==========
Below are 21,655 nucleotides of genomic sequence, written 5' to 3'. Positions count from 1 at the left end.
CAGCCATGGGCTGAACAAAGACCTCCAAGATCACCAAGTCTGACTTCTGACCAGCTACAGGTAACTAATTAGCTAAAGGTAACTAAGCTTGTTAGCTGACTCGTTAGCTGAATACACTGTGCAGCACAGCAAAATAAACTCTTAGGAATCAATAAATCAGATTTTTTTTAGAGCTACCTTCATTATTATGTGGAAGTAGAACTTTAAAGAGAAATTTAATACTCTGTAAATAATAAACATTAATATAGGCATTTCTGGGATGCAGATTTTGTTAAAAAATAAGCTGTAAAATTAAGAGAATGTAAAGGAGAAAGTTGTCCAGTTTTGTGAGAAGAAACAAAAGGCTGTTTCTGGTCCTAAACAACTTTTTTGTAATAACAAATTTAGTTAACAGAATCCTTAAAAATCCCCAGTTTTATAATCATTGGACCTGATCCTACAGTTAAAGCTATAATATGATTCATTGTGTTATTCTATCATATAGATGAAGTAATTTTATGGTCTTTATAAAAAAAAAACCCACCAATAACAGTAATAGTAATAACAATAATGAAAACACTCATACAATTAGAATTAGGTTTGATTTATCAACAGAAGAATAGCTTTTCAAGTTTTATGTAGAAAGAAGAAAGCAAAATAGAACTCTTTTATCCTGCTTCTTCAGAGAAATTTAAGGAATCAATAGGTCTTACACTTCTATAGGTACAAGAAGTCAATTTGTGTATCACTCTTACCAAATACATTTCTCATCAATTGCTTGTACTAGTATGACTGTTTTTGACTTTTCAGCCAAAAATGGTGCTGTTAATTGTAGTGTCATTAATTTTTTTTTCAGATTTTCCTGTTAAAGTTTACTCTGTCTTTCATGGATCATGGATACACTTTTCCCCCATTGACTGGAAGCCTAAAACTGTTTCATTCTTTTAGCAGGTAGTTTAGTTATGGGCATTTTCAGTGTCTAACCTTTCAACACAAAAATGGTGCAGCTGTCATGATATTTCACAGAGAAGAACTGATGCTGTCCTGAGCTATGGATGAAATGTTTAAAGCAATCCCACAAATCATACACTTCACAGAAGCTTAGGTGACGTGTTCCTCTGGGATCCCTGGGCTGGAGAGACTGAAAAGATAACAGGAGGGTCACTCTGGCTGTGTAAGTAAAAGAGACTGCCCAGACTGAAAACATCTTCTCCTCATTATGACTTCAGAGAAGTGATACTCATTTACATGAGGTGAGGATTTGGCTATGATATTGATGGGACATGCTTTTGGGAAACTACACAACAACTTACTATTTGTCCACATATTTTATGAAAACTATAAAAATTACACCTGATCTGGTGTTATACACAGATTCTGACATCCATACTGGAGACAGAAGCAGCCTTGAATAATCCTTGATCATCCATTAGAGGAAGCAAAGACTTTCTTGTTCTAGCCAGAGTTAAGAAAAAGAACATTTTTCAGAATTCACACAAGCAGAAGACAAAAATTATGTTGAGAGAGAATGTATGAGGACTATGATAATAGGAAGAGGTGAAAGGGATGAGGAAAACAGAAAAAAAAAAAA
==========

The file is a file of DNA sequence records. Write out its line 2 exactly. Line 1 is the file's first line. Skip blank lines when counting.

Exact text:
CAGCCATGGGCTGAACAAAGACCTCCAAGATCACCAAGTCTGACTTCTGACCAGCTACAGGTAACTAATTAGCTAAAGGTAACTAAGCTTGTTAGCTGACTCGTTAGCTGAATACACTGTGCAGCACAGCAAAATAAACTCTTAGGAATCAATAAATCAGATTTTTTTTAGAGCTACCTTCATTATTATGTGGAAGTAGAACTTTAAAGAGAAATTTAATACTCTGTAAATAATAAACATTAATATAGGCATTTCTGGGATGCAGATTTTGTTAAAAAATAAGCTGTAAAATTAAGAGAATGTAAAGGAGAAAGTTGTCCAGTTTTGTGAGAAGAAACAAAAGGCTGTTTCTGGTCCTAAACAACTTTTTTGTAATAACAAATTTAGTTAACAGAATCCTTAAAAATCCCCAGTTTTATAATCATTGGACCTGATCCTACAGTTAAAGCTATAATATGATTCATTGTGTTATTCTATCATATAGATGAAGTAATTTTATGGTCTTTATAAAAAAAAAACCCACCAATAACAGTAATAGTAATAACAATAATGAAAACACTCATACAATTAGAATTAGGTTTGATTTATCAACAGAAGAATAGCTTTTCAAGTTTTATGTAGAAAGAAGAAAGCAAAATAGAACTCTTTTATCCTGCTTCTTCAGAGAAATTTAAGGAATCAATAGGTCTTACACTTCTATAGGTACAAGAAGTCAATTTGTGTATCACTCTTACCAAATACATTTCTCATCAATTGCTTGTACTAGTATGACTGTTTTTGACTTTTCAGCCAAAAATGGTGCTGTTAATTGTAGTGTCATTAATTTTTTTTTCAGATTTTCCTGTTAAAGTTTACTCTGTCTTTCATGGATCATGGATACACTTTTCCCCCATTGACTGGAAGCCTAAAACTGTTTCATTCTTTTAGCAGGTAGTTTAGTTATGGGCATTTTCAGTGTCTAACCTTTCAACACAAAAATGGTGCAGCTGTCATGATATTTCACAGAGAAGAACTGATGCTGTCCTGAGCTATGGATGAAATGTTTAAAGCAATCCCACAAATCATACACTTCACAGAAGCTTAGGTGACGTGTTCCTCTGGGATCCCTGGGCTGGAGAGACTGAAAAGATAACAGGAGGGTCACTCTGGCTGTGTAAGTAAAAGAGACTGCCCAGACTGAAAACATCTTCTCCTCATTATGACTTCAGAGAAGTGATACTCATTTACATGAGGTGAGGATTTGGCTATGATATTGATGGGACATGCTTTTGGGAAACTACACAACAACTTACTATTTGTCCACATATTTTATGAAAACTATAAAAATTACACCTGATCTGGTGTTATACACAGATTCTGACATCCATACTGGAGACAGAAGCAGCCTTGAATAATCCTTGATCATCCATTAGAGGAAGCAAAGACTTTCTTGTTCTAGCCAGAGTTAAGAAAAAGAACATTTTTCAGAATTCACACAAGCAGAAGACAAAAATTATGTTGAGAGAGAATGTATGAGGACTATGATAATAGGAAGAGGTGAAAGGGATGAGGAAAACAGAAAAAAAAAAAA